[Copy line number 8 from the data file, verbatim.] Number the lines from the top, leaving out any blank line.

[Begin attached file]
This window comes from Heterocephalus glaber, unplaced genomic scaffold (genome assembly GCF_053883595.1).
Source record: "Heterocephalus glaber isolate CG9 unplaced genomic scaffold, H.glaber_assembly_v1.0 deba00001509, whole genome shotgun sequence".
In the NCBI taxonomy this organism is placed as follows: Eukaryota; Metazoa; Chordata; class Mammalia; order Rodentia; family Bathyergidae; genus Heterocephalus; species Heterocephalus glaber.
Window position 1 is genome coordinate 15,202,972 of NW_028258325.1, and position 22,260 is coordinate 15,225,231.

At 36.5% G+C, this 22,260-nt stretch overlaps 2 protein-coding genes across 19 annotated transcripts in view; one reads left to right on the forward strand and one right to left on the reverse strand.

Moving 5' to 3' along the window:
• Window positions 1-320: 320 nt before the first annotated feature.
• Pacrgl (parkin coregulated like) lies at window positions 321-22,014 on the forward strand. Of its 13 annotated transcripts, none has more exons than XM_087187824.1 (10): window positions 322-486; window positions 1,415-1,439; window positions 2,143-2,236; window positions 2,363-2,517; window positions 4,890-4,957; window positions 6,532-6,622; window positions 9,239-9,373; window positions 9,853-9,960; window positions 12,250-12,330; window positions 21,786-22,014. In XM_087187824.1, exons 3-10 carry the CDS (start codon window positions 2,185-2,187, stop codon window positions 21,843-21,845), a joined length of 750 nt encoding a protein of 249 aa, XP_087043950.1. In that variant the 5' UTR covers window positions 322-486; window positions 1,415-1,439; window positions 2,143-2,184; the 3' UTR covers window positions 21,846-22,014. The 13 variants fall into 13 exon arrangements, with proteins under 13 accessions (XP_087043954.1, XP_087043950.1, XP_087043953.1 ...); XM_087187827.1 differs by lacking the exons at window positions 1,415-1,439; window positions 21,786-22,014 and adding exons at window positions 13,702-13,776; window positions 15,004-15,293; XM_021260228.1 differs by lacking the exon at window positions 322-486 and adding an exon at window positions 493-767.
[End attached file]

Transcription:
• Pacrgl (parkin coregulated like) lies at window positions 321-22,014 on the forward strand. Of its 13 annotated transcripts, none has more exons than XM_087187824.1 (10): window positions 322-486; window positions 1,415-1,439; window positions 2,143-2,236; window positions 2,363-2,517; window positions 4,890-4,957; window positions 6,532-6,622; window positions 9,239-9,373; window positions 9,853-9,960; window positions 12,250-12,330; window positions 21,786-22,014. In XM_087187824.1, exons 3-10 carry the CDS (start codon window positions 2,185-2,187, stop codon window positions 21,843-21,845), a joined length of 750 nt encoding a protein of 249 aa, XP_087043950.1. In that variant the 5' UTR covers window positions 322-486; window positions 1,415-1,439; window positions 2,143-2,184; the 3' UTR covers window positions 21,846-22,014. The 13 variants fall into 13 exon arrangements, with proteins under 13 accessions (XP_087043954.1, XP_087043950.1, XP_087043953.1 ...); XM_087187827.1 differs by lacking the exons at window positions 1,415-1,439; window positions 21,786-22,014 and adding exons at window positions 13,702-13,776; window positions 15,004-15,293; XM_021260228.1 differs by lacking the exon at window positions 322-486 and adding an exon at window positions 493-767.